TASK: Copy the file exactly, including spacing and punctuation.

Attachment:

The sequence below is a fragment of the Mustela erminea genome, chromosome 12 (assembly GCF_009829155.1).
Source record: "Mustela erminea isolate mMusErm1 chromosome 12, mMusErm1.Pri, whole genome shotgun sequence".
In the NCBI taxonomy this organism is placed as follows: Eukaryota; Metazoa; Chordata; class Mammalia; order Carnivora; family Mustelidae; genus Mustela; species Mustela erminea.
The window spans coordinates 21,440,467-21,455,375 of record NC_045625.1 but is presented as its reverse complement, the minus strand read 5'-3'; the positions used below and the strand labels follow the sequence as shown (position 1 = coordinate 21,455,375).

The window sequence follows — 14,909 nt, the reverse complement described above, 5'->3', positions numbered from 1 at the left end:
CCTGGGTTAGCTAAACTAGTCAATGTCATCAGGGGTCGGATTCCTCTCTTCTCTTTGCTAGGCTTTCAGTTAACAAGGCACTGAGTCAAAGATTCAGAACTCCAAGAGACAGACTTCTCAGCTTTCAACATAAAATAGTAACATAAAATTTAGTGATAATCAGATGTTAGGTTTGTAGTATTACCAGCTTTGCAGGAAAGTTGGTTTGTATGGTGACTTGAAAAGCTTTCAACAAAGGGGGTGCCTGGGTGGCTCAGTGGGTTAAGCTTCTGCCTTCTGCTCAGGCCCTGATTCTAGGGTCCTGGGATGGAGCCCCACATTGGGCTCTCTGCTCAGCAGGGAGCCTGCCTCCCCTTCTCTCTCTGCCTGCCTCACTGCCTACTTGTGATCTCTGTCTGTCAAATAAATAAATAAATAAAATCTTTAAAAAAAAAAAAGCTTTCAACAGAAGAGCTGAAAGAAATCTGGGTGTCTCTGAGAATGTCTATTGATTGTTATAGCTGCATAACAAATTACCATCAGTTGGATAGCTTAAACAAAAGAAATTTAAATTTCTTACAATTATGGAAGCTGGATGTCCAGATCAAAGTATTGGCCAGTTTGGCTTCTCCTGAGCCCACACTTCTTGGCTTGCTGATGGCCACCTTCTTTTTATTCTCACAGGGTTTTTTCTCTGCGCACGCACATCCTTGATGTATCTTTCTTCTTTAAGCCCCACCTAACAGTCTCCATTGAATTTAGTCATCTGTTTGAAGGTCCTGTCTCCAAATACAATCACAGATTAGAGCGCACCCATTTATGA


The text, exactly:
The sequence below is a fragment of the Mustela erminea genome, chromosome 12 (assembly GCF_009829155.1).
Source record: "Mustela erminea isolate mMusErm1 chromosome 12, mMusErm1.Pri, whole genome shotgun sequence".
In the NCBI taxonomy this organism is placed as follows: Eukaryota; Metazoa; Chordata; class Mammalia; order Carnivora; family Mustelidae; genus Mustela; species Mustela erminea.
The window spans coordinates 21,440,467-21,455,375 of record NC_045625.1 but is presented as its reverse complement, the minus strand read 5'-3'; the positions used below and the strand labels follow the sequence as shown (position 1 = coordinate 21,455,375).

The window sequence follows — 14,909 nt, the reverse complement described above, 5'->3', positions numbered from 1 at the left end:
CCTGGGTTAGCTAAACTAGTCAATGTCATCAGGGGTCGGATTCCTCTCTTCTCTTTGCTAGGCTTTCAGTTAACAAGGCACTGAGTCAAAGATTCAGAACTCCAAGAGACAGACTTCTCAGCTTTCAACATAAAATAGTAACATAAAATTTAGTGATAATCAGATGTTAGGTTTGTAGTATTACCAGCTTTGCAGGAAAGTTGGTTTGTATGGTGACTTGAAAAGCTTTCAACAAAGGGGGTGCCTGGGTGGCTCAGTGGGTTAAGCTTCTGCCTTCTGCTCAGGCCCTGATTCTAGGGTCCTGGGATGGAGCCCCACATTGGGCTCTCTGCTCAGCAGGGAGCCTGCCTCCCCTTCTCTCTCTGCCTGCCTCACTGCCTACTTGTGATCTCTGTCTGTCAAATAAATAAATAAATAAAATCTTTAAAAAAAAAAAAGCTTTCAACAGAAGAGCTGAAAGAAATCTGGGTGTCTCTGAGAATGTCTATTGATTGTTATAGCTGCATAACAAATTACCATCAGTTGGATAGCTTAAACAAAAGAAATTTAAATTTCTTACAATTATGGAAGCTGGATGTCCAGATCAAAGTATTGGCCAGTTTGGCTTCTCCTGAGCCCACACTTCTTGGCTTGCTGATGGCCACCTTCTTTTTATTCTCACAGGGTTTTTTCTCTGCGCACGCACATCCTTGATGTATCTTTCTTCTTTAAGCCCCACCTAACAGTCTCCATTGAATTTAGTCATCTGTTTGAAGGTCCTGTCTCCAAATACAATCACAGATTAGAGCGCACCCATTTATGA